How A 7-Year-Old Girl Persuaded A Publisher To Drop 'For Boys' From A Book's Cover

When 7-year-old Parker Dains picked up a copy of Biggest, Baddest Book of Bugs at the library, she flipped the book over and saw something totally unnecessary.

“It said biggest baddest books for boys, and it made me very unhappy. Girls can like bugs too,” the Milpitas, California, resident told local CBS affiliate KPIX 5.

In April, with the help of her dad, Parker wrote to the book’s publisher, ABDO Publishing, to give those in charge a piece of her mind.

“You should change from 'Biggest, Baddest Books for Boys' into 'Biggest, Baddest Books for Boys and Girls' because some girls would like to be entomologists too," she wrote, the Milpitas Post reported.

Her efforts to get ABDO thinking about its role in perpetuating senseless gender norms were not in vain: In under a month, the publishing company wrote back with some good news.

“You brought up a very good point: there should certainly be a 'Biggest, Baddest Books for Boys' for everyone. After all, girls can like 'boy' things too!" ABDO wrote, according to the Milpitas Post. “We have decided to take your advice. Next season, we will have a series simply called, 'Biggest Baddest Books' ..."

A few weeks ago, Parker received advance copies of the newly titled books, which ABDO told her are set to hit shelves in a couple of months.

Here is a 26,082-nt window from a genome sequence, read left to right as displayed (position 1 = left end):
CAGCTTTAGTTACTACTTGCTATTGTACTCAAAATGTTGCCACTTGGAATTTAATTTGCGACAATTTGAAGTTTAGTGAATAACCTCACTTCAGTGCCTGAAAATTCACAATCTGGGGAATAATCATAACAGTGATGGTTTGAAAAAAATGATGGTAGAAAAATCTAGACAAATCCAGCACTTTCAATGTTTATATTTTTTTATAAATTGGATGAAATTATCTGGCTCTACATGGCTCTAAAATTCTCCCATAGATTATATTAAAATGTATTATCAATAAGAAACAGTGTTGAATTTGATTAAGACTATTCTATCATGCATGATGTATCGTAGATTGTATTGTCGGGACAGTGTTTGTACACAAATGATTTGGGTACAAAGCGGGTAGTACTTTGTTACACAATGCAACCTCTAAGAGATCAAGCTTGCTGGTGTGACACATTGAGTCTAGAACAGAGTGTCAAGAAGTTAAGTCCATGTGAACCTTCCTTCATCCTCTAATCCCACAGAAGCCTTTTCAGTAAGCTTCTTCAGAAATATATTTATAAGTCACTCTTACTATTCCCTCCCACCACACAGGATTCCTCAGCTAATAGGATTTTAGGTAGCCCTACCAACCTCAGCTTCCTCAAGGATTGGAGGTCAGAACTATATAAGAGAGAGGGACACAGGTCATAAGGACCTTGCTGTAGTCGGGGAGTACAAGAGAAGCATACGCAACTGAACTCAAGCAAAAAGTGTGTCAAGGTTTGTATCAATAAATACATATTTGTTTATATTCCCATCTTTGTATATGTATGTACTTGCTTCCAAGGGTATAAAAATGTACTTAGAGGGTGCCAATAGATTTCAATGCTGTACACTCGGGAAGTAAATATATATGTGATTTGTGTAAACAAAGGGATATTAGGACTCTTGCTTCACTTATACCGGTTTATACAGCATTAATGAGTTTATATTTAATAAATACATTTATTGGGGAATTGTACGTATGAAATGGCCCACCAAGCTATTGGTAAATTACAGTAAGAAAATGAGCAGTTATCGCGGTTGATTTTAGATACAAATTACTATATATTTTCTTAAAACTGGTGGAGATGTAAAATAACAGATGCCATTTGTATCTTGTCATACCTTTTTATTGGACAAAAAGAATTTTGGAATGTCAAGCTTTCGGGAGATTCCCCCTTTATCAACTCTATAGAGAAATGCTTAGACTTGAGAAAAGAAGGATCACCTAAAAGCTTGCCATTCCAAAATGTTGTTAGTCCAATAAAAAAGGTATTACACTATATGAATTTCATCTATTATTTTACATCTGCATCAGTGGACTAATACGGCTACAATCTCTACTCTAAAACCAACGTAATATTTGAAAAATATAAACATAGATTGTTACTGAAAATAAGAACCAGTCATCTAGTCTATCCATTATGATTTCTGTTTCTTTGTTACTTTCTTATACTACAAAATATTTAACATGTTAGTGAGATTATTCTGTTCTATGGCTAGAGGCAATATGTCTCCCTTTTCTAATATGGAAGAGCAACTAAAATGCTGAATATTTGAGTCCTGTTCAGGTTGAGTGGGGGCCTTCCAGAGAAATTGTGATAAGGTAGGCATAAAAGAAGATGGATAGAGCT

The wise-beyond-her-years 7-year-old joins a host of others -- including some children -- fighting the gender binary so commonplace in kids’ products. The advocacy group Let Books Be Books has successfully persuaded at least three other publishers to drop gender labels from their books and let kids choose their interests for themselves. Over in the toy industry, GoldieBlox made a big splash last year when it introduced a line of play building sets starring “girl inventor” Goldie.

“Don’t get me wrong: I don’t for a second believe that toy selection will turn kids into something they are not,” Andrea Schwalm, of Wired’s GeekMom blog, wrote last year, “but I suspect that toys (in combination with books, movies, teacher expectations, and family attitudes) do help foster interests that can turn into hobbies that can turn into careers.”

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